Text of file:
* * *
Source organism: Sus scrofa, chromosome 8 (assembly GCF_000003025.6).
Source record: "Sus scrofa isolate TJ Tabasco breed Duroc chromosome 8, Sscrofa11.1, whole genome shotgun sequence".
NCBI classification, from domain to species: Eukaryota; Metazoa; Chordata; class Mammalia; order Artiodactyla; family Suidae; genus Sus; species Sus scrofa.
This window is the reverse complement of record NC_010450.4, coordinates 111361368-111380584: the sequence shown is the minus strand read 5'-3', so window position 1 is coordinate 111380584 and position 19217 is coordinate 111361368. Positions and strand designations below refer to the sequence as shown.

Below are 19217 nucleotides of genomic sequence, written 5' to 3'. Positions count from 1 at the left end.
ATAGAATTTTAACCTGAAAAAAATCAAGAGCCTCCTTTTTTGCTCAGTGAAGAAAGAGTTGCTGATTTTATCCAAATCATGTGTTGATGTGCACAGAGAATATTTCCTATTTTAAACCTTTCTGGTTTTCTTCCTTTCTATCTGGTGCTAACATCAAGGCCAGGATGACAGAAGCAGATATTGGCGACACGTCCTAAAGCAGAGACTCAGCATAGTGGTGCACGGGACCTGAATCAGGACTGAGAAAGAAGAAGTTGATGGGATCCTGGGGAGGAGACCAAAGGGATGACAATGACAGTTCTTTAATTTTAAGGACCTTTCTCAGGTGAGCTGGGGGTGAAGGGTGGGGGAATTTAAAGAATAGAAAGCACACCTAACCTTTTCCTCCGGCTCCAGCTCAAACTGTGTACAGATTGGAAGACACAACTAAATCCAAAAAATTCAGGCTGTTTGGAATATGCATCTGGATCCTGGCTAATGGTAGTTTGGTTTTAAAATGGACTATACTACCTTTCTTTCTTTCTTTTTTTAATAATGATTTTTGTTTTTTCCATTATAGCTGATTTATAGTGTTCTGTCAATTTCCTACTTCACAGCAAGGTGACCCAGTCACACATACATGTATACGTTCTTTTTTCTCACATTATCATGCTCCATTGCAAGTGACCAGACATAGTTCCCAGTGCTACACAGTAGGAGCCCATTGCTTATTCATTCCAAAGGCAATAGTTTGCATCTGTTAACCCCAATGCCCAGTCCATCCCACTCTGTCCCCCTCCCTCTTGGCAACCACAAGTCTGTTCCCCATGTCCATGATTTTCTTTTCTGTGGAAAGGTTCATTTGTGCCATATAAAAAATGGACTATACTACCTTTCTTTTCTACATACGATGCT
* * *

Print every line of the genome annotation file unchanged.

Source organism: Sus scrofa, chromosome 8 (assembly GCF_000003025.6).
Source record: "Sus scrofa isolate TJ Tabasco breed Duroc chromosome 8, Sscrofa11.1, whole genome shotgun sequence".
NCBI classification, from domain to species: Eukaryota; Metazoa; Chordata; class Mammalia; order Artiodactyla; family Suidae; genus Sus; species Sus scrofa.
This window is the reverse complement of record NC_010450.4, coordinates 111361368-111380584: the sequence shown is the minus strand read 5'-3', so window position 1 is coordinate 111380584 and position 19217 is coordinate 111361368. Positions and strand designations below refer to the sequence as shown.

Below are 19217 nucleotides of genomic sequence, written 5' to 3'. Positions count from 1 at the left end.
ATAGAATTTTAACCTGAAAAAAATCAAGAGCCTCCTTTTTTGCTCAGTGAAGAAAGAGTTGCTGATTTTATCCAAATCATGTGTTGATGTGCACAGAGAATATTTCCTATTTTAAACCTTTCTGGTTTTCTTCCTTTCTATCTGGTGCTAACATCAAGGCCAGGATGACAGAAGCAGATATTGGCGACACGTCCTAAAGCAGAGACTCAGCATAGTGGTGCACGGGACCTGAATCAGGACTGAGAAAGAAGAAGTTGATGGGATCCTGGGGAGGAGACCAAAGGGATGACAATGACAGTTCTTTAATTTTAAGGACCTTTCTCAGGTGAGCTGGGGGTGAAGGGTGGGGGAATTTAAAGAATAGAAAGCACACCTAACCTTTTCCTCCGGCTCCAGCTCAAACTGTGTACAGATTGGAAGACACAACTAAATCCAAAAAATTCAGGCTGTTTGGAATATGCATCTGGATCCTGGCTAATGGTAGTTTGGTTTTAAAATGGACTATACTACCTTTCTTTCTTTCTTTTTTTAATAATGATTTTTGTTTTTTCCATTATAGCTGATTTATAGTGTTCTGTCAATTTCCTACTTCACAGCAAGGTGACCCAGTCACACATACATGTATACGTTCTTTTTTCTCACATTATCATGCTCCATTGCAAGTGACCAGACATAGTTCCCAGTGCTACACAGTAGGAGCCCATTGCTTATTCATTCCAAAGGCAATAGTTTGCATCTGTTAACCCCAATGCCCAGTCCATCCCACTCTGTCCCCCTCCCTCTTGGCAACCACAAGTCTGTTCCCCATGTCCATGATTTTCTTTTCTGTGGAAAGGTTCATTTGTGCCATATAAAAAATGGACTATACTACCTTTCTTTTCTACATACGATGCT